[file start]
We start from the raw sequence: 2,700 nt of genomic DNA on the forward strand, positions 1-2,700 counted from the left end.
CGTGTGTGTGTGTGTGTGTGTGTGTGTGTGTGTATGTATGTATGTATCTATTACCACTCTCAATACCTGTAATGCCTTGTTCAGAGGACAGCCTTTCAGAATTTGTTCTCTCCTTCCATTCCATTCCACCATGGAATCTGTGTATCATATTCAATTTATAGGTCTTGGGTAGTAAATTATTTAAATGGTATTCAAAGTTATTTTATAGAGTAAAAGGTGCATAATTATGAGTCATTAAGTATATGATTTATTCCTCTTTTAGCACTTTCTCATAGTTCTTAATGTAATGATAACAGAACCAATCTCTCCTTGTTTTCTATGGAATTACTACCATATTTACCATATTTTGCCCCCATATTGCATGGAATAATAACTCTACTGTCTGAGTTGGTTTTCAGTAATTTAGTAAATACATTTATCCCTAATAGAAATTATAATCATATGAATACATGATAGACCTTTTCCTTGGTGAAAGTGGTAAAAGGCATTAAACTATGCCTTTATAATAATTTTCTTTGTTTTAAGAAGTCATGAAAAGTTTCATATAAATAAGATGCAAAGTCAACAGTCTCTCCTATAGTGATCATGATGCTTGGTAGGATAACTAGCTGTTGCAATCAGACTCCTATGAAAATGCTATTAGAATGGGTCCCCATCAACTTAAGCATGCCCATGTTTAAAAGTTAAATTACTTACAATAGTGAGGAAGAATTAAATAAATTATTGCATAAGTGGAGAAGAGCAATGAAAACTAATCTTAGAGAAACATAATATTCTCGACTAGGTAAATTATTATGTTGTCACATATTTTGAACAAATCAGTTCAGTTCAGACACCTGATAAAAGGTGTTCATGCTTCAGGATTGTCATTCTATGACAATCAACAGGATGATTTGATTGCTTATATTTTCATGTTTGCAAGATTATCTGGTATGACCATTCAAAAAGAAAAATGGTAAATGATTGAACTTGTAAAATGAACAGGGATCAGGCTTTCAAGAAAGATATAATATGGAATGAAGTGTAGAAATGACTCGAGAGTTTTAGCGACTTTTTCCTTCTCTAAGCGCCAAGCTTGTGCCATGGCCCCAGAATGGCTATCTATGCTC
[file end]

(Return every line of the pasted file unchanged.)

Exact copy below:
We start from the raw sequence: 2,700 nt of genomic DNA on the forward strand, positions 1-2,700 counted from the left end.
CGTGTGTGTGTGTGTGTGTGTGTGTGTGTGTGTATGTATGTATGTATCTATTACCACTCTCAATACCTGTAATGCCTTGTTCAGAGGACAGCCTTTCAGAATTTGTTCTCTCCTTCCATTCCATTCCACCATGGAATCTGTGTATCATATTCAATTTATAGGTCTTGGGTAGTAAATTATTTAAATGGTATTCAAAGTTATTTTATAGAGTAAAAGGTGCATAATTATGAGTCATTAAGTATATGATTTATTCCTCTTTTAGCACTTTCTCATAGTTCTTAATGTAATGATAACAGAACCAATCTCTCCTTGTTTTCTATGGAATTACTACCATATTTACCATATTTTGCCCCCATATTGCATGGAATAATAACTCTACTGTCTGAGTTGGTTTTCAGTAATTTAGTAAATACATTTATCCCTAATAGAAATTATAATCATATGAATACATGATAGACCTTTTCCTTGGTGAAAGTGGTAAAAGGCATTAAACTATGCCTTTATAATAATTTTCTTTGTTTTAAGAAGTCATGAAAAGTTTCATATAAATAAGATGCAAAGTCAACAGTCTCTCCTATAGTGATCATGATGCTTGGTAGGATAACTAGCTGTTGCAATCAGACTCCTATGAAAATGCTATTAGAATGGGTCCCCATCAACTTAAGCATGCCCATGTTTAAAAGTTAAATTACTTACAATAGTGAGGAAGAATTAAATAAATTATTGCATAAGTGGAGAAGAGCAATGAAAACTAATCTTAGAGAAACATAATATTCTCGACTAGGTAAATTATTATGTTGTCACATATTTTGAACAAATCAGTTCAGTTCAGACACCTGATAAAAGGTGTTCATGCTTCAGGATTGTCATTCTATGACAATCAACAGGATGATTTGATTGCTTATATTTTCATGTTTGCAAGATTATCTGGTATGACCATTCAAAAAGAAAAATGGTAAATGATTGAACTTGTAAAATGAACAGGGATCAGGCTTTCAAGAAAGATATAATATGGAATGAAGTGTAGAAATGACTCGAGAGTTTTAGCGACTTTTTCCTTCTCTAAGCGCCAAGCTTGTGCCATGGCCCCAGAATGGCTATCTATGCTC